a meter-reader for the Washington Gas Light Co., bought a house
in the Maryland suburbs and raised three sons who became the
focal point of his existence. The boys went to parochial school,
played sports and listened to their father's homilies. On special
days such as Easter and Christmas, there were cards and adoring
notes to their dad. Troy Liverman still keeps them.
There's no way to describe the feeling that I have for my sons,"
Liverman says today. "I don't know what I did to deserve this
kind of love."
Like their father, when their time came, all three sons
volunteered for the military. The eldest, Robert, now a corporate
executive in Texas, was wounded in Vietnam in 1968 as an Army
lieutenant, calling artillery onto his own position to stop an
enemy attack. The youngest, James, who died five years ago of a
liver ailment, served in the Marines after high school. But the
middle son, Johnny, had it the hardest.
A shadowbox on a wall in Troy Liverman's rural Virginia home
binds him and his sons together -- four men, three Bronze Stars,
six Purple Hearts. A professionally bound scrapbook recounts
Johnny's life, from childhood report cards to his final days in
Vietnam. Looking at his photos and notes, one meets a tough but
loving kid with James Dean looks and a strong sense of family
loyalty. He had lost cartilage in both knees to football, which
could have excused him from the draft. Instead, he volunteered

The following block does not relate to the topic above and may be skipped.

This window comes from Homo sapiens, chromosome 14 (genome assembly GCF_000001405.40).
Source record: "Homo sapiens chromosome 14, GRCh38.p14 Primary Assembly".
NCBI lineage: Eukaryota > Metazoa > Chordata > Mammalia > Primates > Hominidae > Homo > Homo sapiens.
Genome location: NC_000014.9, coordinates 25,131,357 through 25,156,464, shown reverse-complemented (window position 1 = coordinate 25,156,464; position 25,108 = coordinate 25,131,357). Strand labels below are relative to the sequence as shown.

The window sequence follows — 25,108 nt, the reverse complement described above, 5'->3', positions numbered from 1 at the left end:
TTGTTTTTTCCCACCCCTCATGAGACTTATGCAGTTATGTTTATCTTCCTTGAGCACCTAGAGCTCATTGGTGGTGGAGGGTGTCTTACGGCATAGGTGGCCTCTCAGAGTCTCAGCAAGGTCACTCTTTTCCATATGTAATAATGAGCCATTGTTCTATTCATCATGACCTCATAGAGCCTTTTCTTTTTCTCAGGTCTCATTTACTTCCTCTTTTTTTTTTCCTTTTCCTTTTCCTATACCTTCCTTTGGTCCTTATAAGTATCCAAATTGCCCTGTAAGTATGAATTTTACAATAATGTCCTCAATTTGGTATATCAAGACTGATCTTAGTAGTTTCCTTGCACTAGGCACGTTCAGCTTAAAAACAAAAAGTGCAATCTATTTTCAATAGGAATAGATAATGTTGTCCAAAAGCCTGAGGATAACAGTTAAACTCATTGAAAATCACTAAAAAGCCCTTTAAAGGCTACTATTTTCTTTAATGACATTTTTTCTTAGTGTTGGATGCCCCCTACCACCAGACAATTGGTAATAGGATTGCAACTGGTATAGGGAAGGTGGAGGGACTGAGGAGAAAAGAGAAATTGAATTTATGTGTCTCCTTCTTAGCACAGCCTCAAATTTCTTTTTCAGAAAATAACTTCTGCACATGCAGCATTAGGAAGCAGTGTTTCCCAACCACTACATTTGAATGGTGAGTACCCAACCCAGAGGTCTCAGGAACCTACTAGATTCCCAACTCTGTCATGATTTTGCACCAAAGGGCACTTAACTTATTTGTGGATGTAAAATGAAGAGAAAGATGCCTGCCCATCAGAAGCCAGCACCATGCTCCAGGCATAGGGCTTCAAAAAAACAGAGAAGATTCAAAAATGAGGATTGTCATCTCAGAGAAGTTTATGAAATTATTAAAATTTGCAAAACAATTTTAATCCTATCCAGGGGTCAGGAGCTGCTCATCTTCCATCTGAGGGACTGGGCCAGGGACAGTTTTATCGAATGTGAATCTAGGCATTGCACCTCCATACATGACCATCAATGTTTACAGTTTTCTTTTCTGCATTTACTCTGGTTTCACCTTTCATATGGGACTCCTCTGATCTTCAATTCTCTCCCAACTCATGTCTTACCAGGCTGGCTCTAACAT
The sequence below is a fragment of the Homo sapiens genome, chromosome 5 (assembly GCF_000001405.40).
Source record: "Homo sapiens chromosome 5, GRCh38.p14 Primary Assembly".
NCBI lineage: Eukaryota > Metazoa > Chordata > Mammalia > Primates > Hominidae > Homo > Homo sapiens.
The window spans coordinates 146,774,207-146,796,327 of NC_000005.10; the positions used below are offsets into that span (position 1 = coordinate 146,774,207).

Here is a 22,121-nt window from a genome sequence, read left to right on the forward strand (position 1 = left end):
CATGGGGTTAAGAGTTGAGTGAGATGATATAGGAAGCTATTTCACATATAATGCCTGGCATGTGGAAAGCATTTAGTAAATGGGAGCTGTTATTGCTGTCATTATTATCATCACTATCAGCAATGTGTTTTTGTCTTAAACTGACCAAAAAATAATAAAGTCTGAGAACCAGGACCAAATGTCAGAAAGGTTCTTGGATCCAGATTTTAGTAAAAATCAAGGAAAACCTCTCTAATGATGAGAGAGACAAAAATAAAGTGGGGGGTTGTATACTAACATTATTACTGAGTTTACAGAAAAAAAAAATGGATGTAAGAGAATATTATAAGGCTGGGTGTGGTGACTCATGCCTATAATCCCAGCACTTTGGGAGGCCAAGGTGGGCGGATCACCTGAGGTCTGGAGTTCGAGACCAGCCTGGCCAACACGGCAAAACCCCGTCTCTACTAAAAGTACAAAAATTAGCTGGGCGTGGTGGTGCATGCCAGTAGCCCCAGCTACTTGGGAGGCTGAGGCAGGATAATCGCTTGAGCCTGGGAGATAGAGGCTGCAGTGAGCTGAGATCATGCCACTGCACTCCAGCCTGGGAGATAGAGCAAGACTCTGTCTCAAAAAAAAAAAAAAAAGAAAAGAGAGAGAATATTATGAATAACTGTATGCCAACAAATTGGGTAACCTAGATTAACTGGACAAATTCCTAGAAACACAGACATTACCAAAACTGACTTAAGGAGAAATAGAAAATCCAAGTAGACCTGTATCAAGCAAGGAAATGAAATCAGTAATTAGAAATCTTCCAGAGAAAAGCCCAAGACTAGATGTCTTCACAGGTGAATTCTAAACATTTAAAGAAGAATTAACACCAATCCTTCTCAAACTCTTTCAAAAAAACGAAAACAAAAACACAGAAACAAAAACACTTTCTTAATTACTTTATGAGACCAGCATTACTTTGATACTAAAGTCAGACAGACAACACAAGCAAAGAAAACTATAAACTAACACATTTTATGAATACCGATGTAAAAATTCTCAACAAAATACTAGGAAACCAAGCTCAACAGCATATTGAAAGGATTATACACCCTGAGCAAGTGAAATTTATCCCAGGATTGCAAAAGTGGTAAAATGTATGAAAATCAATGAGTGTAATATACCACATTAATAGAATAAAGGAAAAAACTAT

for the Marines. A picture in the scrapbook shows a smiling
Johnny just after he enlisted in the summer of '67, holding a
sign that reads "BEFORE".
There would be no "AFTER".
Johnny reached Vietnam in January 1968, just in time for the Tet
Offensive, the worst fighting of the war. He was 18. His
childhood friend and next-door neighbor, "Trippy" Streeks, had
just been killed during the siege of Khe Sanh. Johnny reported to
the famed "Walking Dead" -- First Battalion, Ninth Marines -- and
was immediately thrown into heavy combat. In early March he was
wounded in the shoulder by shrapnel. In late April he was hit
again by shrapnel and suffered a serious gunshot wound to his
thigh. "The fighting was so fierce that they couldn't get him out
for two days," Troy Liverman remembers. "He almost bled to
His wounds entitled Johnny to go to Okinawa, where he could have
remained for the rest of his tour. But he grew restless. Learning
that a close friend from his old unit had been killed, he
volunteered to return to combat. "Grandma told me for your's and
Mom's sake don't go back to Nam," Johnny wrote to his father.
"But like you always said, Dad, 'a job worth doing is a job worth
doing right'. I'm getting straight with myself. I have to go back
and finish the job."
Back in Vietnam, Johnny was assigned to the Second Battalion,
Fourth Marines, in the rugged terrain near the demilitarized
zone. On Dec. 11, 1968, his company fount an extended battle
along infamous Foxtrot Ridge. Johnny was wounded for the third
time early in the battle. As the fight wore on, a bullet hit him
in the head.
Troy Liverman was managing the night shift at a McDonald's in
Rockville, Md., when a Marine Corps officer came in. It was just
before Christmas, and the Marines had been busy with their